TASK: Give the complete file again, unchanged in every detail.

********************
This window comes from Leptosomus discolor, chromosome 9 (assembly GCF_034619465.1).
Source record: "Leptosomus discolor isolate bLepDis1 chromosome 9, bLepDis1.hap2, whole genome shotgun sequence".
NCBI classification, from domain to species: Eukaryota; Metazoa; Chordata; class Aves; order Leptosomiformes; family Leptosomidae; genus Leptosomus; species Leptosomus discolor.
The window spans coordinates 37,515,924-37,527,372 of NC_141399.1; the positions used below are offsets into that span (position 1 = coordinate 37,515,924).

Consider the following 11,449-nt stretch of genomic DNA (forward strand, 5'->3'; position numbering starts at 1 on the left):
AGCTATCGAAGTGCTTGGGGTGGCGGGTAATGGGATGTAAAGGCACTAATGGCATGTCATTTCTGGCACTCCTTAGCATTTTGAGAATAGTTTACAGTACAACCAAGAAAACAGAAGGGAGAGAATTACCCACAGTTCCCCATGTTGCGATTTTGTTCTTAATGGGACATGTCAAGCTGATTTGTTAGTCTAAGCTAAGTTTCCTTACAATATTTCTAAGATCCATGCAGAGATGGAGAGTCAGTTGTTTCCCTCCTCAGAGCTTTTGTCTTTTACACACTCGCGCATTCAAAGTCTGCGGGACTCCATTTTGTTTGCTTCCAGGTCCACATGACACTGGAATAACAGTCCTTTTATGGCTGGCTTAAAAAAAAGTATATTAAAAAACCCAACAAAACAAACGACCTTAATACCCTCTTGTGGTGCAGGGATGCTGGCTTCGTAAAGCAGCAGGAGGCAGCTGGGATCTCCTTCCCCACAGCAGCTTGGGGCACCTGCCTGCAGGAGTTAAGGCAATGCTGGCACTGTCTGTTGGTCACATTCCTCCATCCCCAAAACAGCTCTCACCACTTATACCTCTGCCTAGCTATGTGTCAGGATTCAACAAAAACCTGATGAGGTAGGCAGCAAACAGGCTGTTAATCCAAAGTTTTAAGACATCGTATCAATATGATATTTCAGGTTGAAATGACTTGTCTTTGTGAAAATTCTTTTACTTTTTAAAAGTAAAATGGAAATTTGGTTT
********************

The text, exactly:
This window comes from Leptosomus discolor, chromosome 9 (assembly GCF_034619465.1).
Source record: "Leptosomus discolor isolate bLepDis1 chromosome 9, bLepDis1.hap2, whole genome shotgun sequence".
NCBI classification, from domain to species: Eukaryota; Metazoa; Chordata; class Aves; order Leptosomiformes; family Leptosomidae; genus Leptosomus; species Leptosomus discolor.
The window spans coordinates 37,515,924-37,527,372 of NC_141399.1; the positions used below are offsets into that span (position 1 = coordinate 37,515,924).

Consider the following 11,449-nt stretch of genomic DNA (forward strand, 5'->3'; position numbering starts at 1 on the left):
AGCTATCGAAGTGCTTGGGGTGGCGGGTAATGGGATGTAAAGGCACTAATGGCATGTCATTTCTGGCACTCCTTAGCATTTTGAGAATAGTTTACAGTACAACCAAGAAAACAGAAGGGAGAGAATTACCCACAGTTCCCCATGTTGCGATTTTGTTCTTAATGGGACATGTCAAGCTGATTTGTTAGTCTAAGCTAAGTTTCCTTACAATATTTCTAAGATCCATGCAGAGATGGAGAGTCAGTTGTTTCCCTCCTCAGAGCTTTTGTCTTTTACACACTCGCGCATTCAAAGTCTGCGGGACTCCATTTTGTTTGCTTCCAGGTCCACATGACACTGGAATAACAGTCCTTTTATGGCTGGCTTAAAAAAAAGTATATTAAAAAACCCAACAAAACAAACGACCTTAATACCCTCTTGTGGTGCAGGGATGCTGGCTTCGTAAAGCAGCAGGAGGCAGCTGGGATCTCCTTCCCCACAGCAGCTTGGGGCACCTGCCTGCAGGAGTTAAGGCAATGCTGGCACTGTCTGTTGGTCACATTCCTCCATCCCCAAAACAGCTCTCACCACTTATACCTCTGCCTAGCTATGTGTCAGGATTCAACAAAAACCTGATGAGGTAGGCAGCAAACAGGCTGTTAATCCAAAGTTTTAAGACATCGTATCAATATGATATTTCAGGTTGAAATGACTTGTCTTTGTGAAAATTCTTTTACTTTTTAAAAGTAAAATGGAAATTTGGTTT